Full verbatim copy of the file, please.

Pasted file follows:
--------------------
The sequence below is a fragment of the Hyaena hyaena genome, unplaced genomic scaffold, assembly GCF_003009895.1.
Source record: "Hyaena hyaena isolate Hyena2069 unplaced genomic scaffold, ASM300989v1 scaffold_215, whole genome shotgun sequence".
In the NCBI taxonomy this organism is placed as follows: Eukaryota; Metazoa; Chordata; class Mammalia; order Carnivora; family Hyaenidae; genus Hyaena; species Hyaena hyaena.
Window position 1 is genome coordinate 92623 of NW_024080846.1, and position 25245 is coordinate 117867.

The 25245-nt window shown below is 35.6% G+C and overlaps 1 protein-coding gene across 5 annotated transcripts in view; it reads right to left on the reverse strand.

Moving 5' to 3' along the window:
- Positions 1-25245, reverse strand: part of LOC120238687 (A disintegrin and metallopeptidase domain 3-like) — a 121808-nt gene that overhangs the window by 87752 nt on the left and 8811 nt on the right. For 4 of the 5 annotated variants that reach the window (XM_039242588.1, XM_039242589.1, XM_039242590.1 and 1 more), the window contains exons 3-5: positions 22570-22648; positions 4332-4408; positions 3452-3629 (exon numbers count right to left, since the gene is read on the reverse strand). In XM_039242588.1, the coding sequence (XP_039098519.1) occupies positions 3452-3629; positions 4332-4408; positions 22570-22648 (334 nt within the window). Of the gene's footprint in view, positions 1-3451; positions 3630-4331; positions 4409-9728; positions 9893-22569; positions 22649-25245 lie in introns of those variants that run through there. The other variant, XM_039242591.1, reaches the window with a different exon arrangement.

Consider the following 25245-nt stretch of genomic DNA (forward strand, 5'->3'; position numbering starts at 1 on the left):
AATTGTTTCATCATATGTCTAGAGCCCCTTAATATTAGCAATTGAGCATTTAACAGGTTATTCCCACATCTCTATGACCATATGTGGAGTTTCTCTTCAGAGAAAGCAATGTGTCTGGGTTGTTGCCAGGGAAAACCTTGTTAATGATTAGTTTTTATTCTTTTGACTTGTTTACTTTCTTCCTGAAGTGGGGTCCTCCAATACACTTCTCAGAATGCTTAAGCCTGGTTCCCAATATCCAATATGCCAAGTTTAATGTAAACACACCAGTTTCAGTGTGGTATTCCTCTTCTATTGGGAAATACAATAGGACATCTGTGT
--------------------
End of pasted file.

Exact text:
The sequence below is a fragment of the Hyaena hyaena genome, unplaced genomic scaffold, assembly GCF_003009895.1.
Source record: "Hyaena hyaena isolate Hyena2069 unplaced genomic scaffold, ASM300989v1 scaffold_215, whole genome shotgun sequence".
In the NCBI taxonomy this organism is placed as follows: Eukaryota; Metazoa; Chordata; class Mammalia; order Carnivora; family Hyaenidae; genus Hyaena; species Hyaena hyaena.
Window position 1 is genome coordinate 92623 of NW_024080846.1, and position 25245 is coordinate 117867.

The 25245-nt window shown below is 35.6% G+C and overlaps 1 protein-coding gene across 5 annotated transcripts in view; it reads right to left on the reverse strand.

Moving 5' to 3' along the window:
- Positions 1-25245, reverse strand: part of LOC120238687 (A disintegrin and metallopeptidase domain 3-like) — a 121808-nt gene that overhangs the window by 87752 nt on the left and 8811 nt on the right. For 4 of the 5 annotated variants that reach the window (XM_039242588.1, XM_039242589.1, XM_039242590.1 and 1 more), the window contains exons 3-5: positions 22570-22648; positions 4332-4408; positions 3452-3629 (exon numbers count right to left, since the gene is read on the reverse strand). In XM_039242588.1, the coding sequence (XP_039098519.1) occupies positions 3452-3629; positions 4332-4408; positions 22570-22648 (334 nt within the window). Of the gene's footprint in view, positions 1-3451; positions 3630-4331; positions 4409-9728; positions 9893-22569; positions 22649-25245 lie in introns of those variants that run through there. The other variant, XM_039242591.1, reaches the window with a different exon arrangement.

Consider the following 25245-nt stretch of genomic DNA (forward strand, 5'->3'; position numbering starts at 1 on the left):
AATTGTTTCATCATATGTCTAGAGCCCCTTAATATTAGCAATTGAGCATTTAACAGGTTATTCCCACATCTCTATGACCATATGTGGAGTTTCTCTTCAGAGAAAGCAATGTGTCTGGGTTGTTGCCAGGGAAAACCTTGTTAATGATTAGTTTTTATTCTTTTGACTTGTTTACTTTCTTCCTGAAGTGGGGTCCTCCAATACACTTCTCAGAATGCTTAAGCCTGGTTCCCAATATCCAATATGCCAAGTTTAATGTAAACACACCAGTTTCAGTGTGGTATTCCTCTTCTATTGGGAAATACAATAGGACATCTGTGT